SSAFA recently surveyed armed forces families, both past and present and found that 56 per cent have been apart for once-in-a-lifetime events, like the birth of a child or the funeral of a loved-one, due to service or deployment.
Furthermore, these sacrifices are little-understood by the wider population as the survey revealed that 81pc of the public were unaware that military deployment can be up to 10 months.
SSAFA provides lifelong support to the whole armed forces community, understanding the complex nature of military service and the effect it can have on the wider family. The charity seeks to support the whole family, from help with school runs and hospital appointments to providing support in time of financial or emotional need. Most of my close friends are in the armed forces and I always seem to have someone away from home, whether that’s in places like Iraq or Afghanistan or closer to home helping with the flood relief. It is extremely difficult, but just part and parcel of life behind the wire.
Thankfully with modern military technology, we can at least keep in touch for most of the time.
I can only imagine how difficult it must have been for families in the past, who had no contact for months on end and for those lads and lasses deployed away from home, and away from their families, friends and loved ones.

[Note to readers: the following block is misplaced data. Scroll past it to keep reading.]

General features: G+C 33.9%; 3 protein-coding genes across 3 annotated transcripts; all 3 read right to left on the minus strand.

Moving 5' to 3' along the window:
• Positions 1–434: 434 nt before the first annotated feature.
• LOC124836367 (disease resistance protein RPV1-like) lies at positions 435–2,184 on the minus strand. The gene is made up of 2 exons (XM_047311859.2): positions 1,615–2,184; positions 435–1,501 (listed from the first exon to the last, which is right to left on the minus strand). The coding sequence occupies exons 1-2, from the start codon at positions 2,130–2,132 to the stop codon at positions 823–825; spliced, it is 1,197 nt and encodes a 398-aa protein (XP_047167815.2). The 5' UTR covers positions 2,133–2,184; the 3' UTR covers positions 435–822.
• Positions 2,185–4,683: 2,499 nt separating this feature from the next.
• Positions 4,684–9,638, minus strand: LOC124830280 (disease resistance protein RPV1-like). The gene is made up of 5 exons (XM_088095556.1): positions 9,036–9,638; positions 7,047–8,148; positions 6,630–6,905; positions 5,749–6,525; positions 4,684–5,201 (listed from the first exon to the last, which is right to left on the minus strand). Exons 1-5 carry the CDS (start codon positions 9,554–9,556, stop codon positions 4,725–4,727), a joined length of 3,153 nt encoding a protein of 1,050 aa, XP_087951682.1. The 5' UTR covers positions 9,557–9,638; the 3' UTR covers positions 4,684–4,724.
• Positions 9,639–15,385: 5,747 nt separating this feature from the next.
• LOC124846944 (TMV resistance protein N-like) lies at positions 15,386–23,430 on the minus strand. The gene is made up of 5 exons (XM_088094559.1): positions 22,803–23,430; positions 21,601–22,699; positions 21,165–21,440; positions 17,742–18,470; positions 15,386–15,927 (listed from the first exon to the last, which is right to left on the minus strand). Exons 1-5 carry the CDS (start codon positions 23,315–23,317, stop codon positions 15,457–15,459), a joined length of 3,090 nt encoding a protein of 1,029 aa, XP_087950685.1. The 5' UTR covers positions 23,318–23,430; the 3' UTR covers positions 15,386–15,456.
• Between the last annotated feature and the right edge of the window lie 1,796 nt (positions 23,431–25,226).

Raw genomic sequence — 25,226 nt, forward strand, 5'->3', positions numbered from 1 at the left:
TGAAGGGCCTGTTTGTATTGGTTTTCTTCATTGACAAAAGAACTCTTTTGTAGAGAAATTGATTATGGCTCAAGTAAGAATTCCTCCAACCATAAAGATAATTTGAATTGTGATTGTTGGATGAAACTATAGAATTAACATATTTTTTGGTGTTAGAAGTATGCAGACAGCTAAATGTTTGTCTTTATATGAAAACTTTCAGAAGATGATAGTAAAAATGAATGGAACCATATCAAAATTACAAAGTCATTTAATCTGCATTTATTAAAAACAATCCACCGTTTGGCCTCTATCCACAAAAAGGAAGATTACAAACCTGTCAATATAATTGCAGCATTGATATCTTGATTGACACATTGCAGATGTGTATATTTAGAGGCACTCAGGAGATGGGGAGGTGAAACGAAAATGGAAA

To find out how you can support SSAFA and the Armed Forces family, please visit ssafa.org.uk/donate
Support for those affected by ME
Sonya Chowdhury, chief executive, Action for ME, writes:
The loneliness of living with a chronic, hidden illness is something readers living with myalgic encephalomyelitis (ME) are likely to know all too well.
Offering the chance to meet others with ME, and to hear about our services and support that could help, UK charity Action for ME’s upcoming conference and AGM is free and open to all.
Delegates can learn about the latest biomedical research we’re funding, and hear from the Countess of Mar about her inspiring campaigning for improved services and better treatment. This event takes place on Wednesday, November 28, 9.30am to 4.30pm, at Allen & Overy, One Bishops Square, London E1 6AD. I warmly invite any reader affected by ME to book their free place now at actionforme2018conference.eventbee.com or by calling Action for ME on 0117 927 9551.
Join Decembeard charity campaign
Jim Rosenthal, sports broadcaster, writes:
I’m calling on dads, brothers, sons, nephews, grandads and uncles to grow a beard this December and raise money for Bowel Cancer UK.
Taking part in Decembeard is simple. All you need to do is clean shave on November 30 and let your facial fuzz grow throughout the month. Already bearded? No problem. Dye, ditch or decorate your beard and join the campaign.
Bowel cancer is the third most common cancer in men and the second biggest cancer killer in the UK. However it shouldn’t be. It’s treatable and curable, especially if diagnosed early.
Grow a beard this December and raise funds to support vital services and lifesaving research. Sign up at bowelcanceruk.org.uk/decembeard